Nashville -- "While the state has put great emphasis on solar technology in recent years, bringing that technology to bear in Tennessee homes and businesses is proving a difficult task because of the high cost of installation, which is becoming increasingly hard for the state and its citizens to swallow.
Wednesday, the Tennessee Solar Institute announced it would stop processing applications for further grants as it exhausts about $10 million of stimulus funds encouraging businesses to invest in solar technology.
This news arrives as Tennessee Valley Authority officials continue to mull alternatives for the future of the Generation Partners program, which pays incentives to those who install solar systems at their homes or businesses. The program is funded by customers who voluntarily pay more money on their electric bills to support renewable energy.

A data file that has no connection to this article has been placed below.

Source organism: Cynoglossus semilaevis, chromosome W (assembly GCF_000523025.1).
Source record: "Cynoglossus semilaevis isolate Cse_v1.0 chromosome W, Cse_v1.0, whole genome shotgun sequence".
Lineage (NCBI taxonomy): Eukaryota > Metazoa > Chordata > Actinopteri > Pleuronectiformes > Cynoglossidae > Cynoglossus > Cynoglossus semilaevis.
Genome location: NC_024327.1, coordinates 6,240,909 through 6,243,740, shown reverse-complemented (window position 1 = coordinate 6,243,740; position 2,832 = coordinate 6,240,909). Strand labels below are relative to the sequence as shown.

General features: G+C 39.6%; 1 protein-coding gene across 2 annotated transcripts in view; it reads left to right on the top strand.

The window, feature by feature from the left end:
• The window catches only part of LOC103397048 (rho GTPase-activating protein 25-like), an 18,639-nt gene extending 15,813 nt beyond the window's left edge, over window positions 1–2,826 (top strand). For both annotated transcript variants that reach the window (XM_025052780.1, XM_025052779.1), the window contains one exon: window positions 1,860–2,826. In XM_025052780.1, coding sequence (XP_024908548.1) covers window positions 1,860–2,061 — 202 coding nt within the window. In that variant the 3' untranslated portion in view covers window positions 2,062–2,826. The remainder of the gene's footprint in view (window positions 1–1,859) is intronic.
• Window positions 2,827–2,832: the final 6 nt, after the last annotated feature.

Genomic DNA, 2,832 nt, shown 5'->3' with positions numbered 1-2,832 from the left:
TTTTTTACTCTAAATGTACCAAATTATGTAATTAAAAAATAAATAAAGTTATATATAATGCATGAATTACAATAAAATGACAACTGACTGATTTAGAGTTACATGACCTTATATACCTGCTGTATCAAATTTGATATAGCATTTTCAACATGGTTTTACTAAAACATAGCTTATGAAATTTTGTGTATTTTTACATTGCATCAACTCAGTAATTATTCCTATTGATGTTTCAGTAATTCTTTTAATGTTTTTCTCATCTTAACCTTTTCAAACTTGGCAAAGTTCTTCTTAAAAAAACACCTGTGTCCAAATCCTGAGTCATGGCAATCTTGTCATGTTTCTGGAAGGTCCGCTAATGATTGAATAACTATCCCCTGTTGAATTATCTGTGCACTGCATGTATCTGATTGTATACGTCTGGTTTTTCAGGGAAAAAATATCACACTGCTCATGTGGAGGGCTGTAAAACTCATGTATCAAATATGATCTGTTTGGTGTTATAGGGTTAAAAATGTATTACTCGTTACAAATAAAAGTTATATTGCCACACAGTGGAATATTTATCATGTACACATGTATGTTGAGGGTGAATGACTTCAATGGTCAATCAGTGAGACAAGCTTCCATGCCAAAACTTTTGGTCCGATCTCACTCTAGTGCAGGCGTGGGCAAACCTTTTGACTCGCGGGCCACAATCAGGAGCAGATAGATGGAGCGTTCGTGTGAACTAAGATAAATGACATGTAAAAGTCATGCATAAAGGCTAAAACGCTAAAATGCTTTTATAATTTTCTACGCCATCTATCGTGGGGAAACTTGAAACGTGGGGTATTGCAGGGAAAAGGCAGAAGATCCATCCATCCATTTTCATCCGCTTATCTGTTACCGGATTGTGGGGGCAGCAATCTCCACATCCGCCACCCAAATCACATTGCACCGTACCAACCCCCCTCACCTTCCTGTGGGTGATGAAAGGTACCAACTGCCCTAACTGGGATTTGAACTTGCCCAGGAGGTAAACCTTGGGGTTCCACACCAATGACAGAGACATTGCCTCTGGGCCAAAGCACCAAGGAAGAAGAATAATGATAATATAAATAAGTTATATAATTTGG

With the tough economy pinching customers, the contributions haven’t covered the costs, and the solar incentives are costing TVA about $5 million a year."
MP: This story helps illustrate the reality that solar energy is produced by mixing sunlight with tax dollars.
Update: "Peak solar" hits Oregon as well.
"A solar boom was spawned by the Legislature's supersizing of Oregon's controversial Business Energy Tax Credit in 2007, under which the state covered 50 percent of the cost of renewable energy projects up to a maximum credit of $10 million.
But solar developers in Oregon say solar projects will no longer be feasible, now that lawmakers have put the state subsidies system on a starvation diet. With the state budget in free fall, the Legislature cleaved its commercial renewable energy subsidy pot by 99 percent for the current budget cycle, from a cap of $300 million in credits for 2009-2011 to $3 million in 2011-2013.
Without the tax credits, the economics of commercial solar projects don't work, for electricity buyers or investors who underwrite the projects."
HT: Wayne Sanman